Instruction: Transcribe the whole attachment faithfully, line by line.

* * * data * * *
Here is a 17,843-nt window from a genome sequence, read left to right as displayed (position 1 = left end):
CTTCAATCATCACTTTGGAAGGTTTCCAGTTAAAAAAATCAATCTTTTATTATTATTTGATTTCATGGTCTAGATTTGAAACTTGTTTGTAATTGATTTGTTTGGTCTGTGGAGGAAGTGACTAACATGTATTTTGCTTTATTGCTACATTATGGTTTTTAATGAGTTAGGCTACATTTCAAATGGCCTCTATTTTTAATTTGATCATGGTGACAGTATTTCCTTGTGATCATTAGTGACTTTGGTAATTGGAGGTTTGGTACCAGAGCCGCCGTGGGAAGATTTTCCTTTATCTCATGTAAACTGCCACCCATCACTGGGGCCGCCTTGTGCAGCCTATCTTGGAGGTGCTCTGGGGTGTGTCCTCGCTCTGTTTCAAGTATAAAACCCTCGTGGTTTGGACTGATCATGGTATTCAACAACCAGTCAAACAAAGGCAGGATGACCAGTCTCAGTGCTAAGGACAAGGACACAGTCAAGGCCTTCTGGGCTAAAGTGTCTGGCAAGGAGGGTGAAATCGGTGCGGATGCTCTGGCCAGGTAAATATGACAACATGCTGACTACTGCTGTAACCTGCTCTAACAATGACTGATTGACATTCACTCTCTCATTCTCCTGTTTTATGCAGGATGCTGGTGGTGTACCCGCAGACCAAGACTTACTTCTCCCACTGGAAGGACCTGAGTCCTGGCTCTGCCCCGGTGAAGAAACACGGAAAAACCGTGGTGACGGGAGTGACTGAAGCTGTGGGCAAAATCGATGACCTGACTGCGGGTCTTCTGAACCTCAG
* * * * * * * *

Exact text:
Here is a 17,843-nt window from a genome sequence, read left to right as displayed (position 1 = left end):
CTTCAATCATCACTTTGGAAGGTTTCCAGTTAAAAAAATCAATCTTTTATTATTATTTGATTTCATGGTCTAGATTTGAAACTTGTTTGTAATTGATTTGTTTGGTCTGTGGAGGAAGTGACTAACATGTATTTTGCTTTATTGCTACATTATGGTTTTTAATGAGTTAGGCTACATTTCAAATGGCCTCTATTTTTAATTTGATCATGGTGACAGTATTTCCTTGTGATCATTAGTGACTTTGGTAATTGGAGGTTTGGTACCAGAGCCGCCGTGGGAAGATTTTCCTTTATCTCATGTAAACTGCCACCCATCACTGGGGCCGCCTTGTGCAGCCTATCTTGGAGGTGCTCTGGGGTGTGTCCTCGCTCTGTTTCAAGTATAAAACCCTCGTGGTTTGGACTGATCATGGTATTCAACAACCAGTCAAACAAAGGCAGGATGACCAGTCTCAGTGCTAAGGACAAGGACACAGTCAAGGCCTTCTGGGCTAAAGTGTCTGGCAAGGAGGGTGAAATCGGTGCGGATGCTCTGGCCAGGTAAATATGACAACATGCTGACTACTGCTGTAACCTGCTCTAACAATGACTGATTGACATTCACTCTCTCATTCTCCTGTTTTATGCAGGATGCTGGTGGTGTACCCGCAGACCAAGACTTACTTCTCCCACTGGAAGGACCTGAGTCCTGGCTCTGCCCCGGTGAAGAAACACGGAAAAACCGTGGTGACGGGAGTGACTGAAGCTGTGGGCAAAATCGATGACCTGACTGCGGGTCTTCTGAACCTCAG